I was really surprised when we arrived in Hiroshima. I guess I didn't know what to expect, but you'd never be able to tell that 61 years ago the city was flattened by an A-bomb. It's beautiful and green with 7 rivers running through the city. There is also a street car system (like trolleys). The city has such a good, strong energy to it. We stayed at the World Friendship Center (WFC). It was founded by American Quaker peace activists in the 60's, and it serves as a guest house (sort of like a B&B) for visitors to Hiroshima. It was run by a couple in their 60' was great, like staying at someone's house! It was Japanese style so we slept on pads on the floor in our own bedroom. Older couples from America sign up (through their church) to work at the WFC for a year's time...what an amazing experience, to come to Japan and work at an organization like that! The WFC is also very active in the community (teaching English, cultural exchanges, and international peace initiatives). One of the staff (Don) was really informative about the city and he set up a free private tour with a Japanese woman for us to see the Peace Park. It was amazing. So much history. Nicole and I went to the Peace Memorial Museum, learned a bit of the history of the attack on Hiroshima, and saw a lot of really moving pictures and read some personal stories of some of the victims. The next morning, a little Japanese woman named Michiko gave us a tour of the Peace Park. There are so many monuments like the "Flame of Peace" (which will not be extinguished until the last nuclear weapon in the world is destroyed!) and the A-Bomb dome...the remains of a building that was all but destroyed by the bomb (pictured). The park is in the hypocenter where the bomb hit. There is a river running through the park and our guide told us stories about how the river was just filled with bodies after the explosion. I learned so much about the effects of a nuke, it was so sad and disturbing. I couldn't help but cry as she was telling us the stories of the families and people who were affected.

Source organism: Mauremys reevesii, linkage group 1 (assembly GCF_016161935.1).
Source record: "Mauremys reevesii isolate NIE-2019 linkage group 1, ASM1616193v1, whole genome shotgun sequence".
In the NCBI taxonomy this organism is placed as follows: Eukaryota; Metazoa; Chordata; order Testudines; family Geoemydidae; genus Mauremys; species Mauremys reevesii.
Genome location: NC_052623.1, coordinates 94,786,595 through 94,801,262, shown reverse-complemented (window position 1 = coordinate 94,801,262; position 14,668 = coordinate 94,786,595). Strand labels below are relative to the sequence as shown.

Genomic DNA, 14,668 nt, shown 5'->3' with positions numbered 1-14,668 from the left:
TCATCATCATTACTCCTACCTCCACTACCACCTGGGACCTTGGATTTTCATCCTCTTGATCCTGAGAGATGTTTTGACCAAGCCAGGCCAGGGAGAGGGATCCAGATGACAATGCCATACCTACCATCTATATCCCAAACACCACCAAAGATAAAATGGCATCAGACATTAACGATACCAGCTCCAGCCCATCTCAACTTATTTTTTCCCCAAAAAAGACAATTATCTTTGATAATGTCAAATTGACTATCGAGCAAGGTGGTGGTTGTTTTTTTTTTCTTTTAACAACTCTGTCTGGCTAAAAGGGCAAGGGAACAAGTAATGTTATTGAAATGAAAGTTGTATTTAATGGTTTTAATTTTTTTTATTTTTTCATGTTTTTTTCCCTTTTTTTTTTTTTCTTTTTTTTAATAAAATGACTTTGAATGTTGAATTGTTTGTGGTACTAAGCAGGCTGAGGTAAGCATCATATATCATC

One story in particular was very striking. It's about a girl named Sadako. She was exposed to the A-bomb when she was 2 years old. Ten years later, she developed radiation-related lukemia (as many people did). The Japanese have a legend which says that anyone who folds 1000 paper cranes (origami) would be granted a wish. Cranes are a sign of longevity in Japanese culture. Sadako diligently began folding paper cranes in hope that this would cure her sickness. She folded over 1000 before her death 8 months later. Her classmates continued folding paper cranes in her memory and there was a monument erected in the Peace Park dedicated to Sadako and all the children (the most innocent of all victims) who died as a result of the A-bomb. When we were there, a class of children came carrying armfuls of paper cranes which they hung on the monument. It was amazing.

In addition to learning about the bombing, Nicole and I also went to an island close to Hiroshima called Miyajima. (it was far enough away that it wasn't affected by the bomb). It was beautiful! After arriving on the island (by ferry) we were approached by several deer who were completely tame! It was wild! They were like dogs or something! We were petting them and feeding them deer food. They were just strolling around the island, intermixing with the people. We were able to see a beautiful shrine with an orange grand gate called "O-Torii" (pictured below). It was very beautiful. Here are some pictures of our wonderful stay in Hiroshima...

Thursday, October 19, 2006

The Countdown Begins! 11 teaching days left!!

To all loyal readers (or semi-loyal....all 2 of you)! Sorry for the lack of updates! There's so much to tell, and it continues to build. In short, over the past month:

-I went to Japan twice. Once on purpose, the other time for a two day/one night visa run. Hiroshima, Kyoto, and Osaka are awesome, and have only confirmed my love for Japan further! More to come with pictures.

-I did an overnight Buddhist temple stay. This was also very cool, a day in the life of a monk. I was able to learn a bit about the Korean style of Buddhism.

-My friend Geoff's contract finished and he's back in Canada. Korea isn't the same without him.

-North Korea got all crazy with some nuke tests. There isn't a state of panic here, but we're sort of awaiting the next moves (along with the rest of the world).

-I only have 11 teaching days left!! November 3, my cousin Heidi is flying to Seoul. We are going to Beijing for a week and then Thailand for a week. What a great adventure before I come home on November 20!!

This weekend I plan to sit down and write some longer entries about the experiences I've had lately. Stay tuned...... Cheers!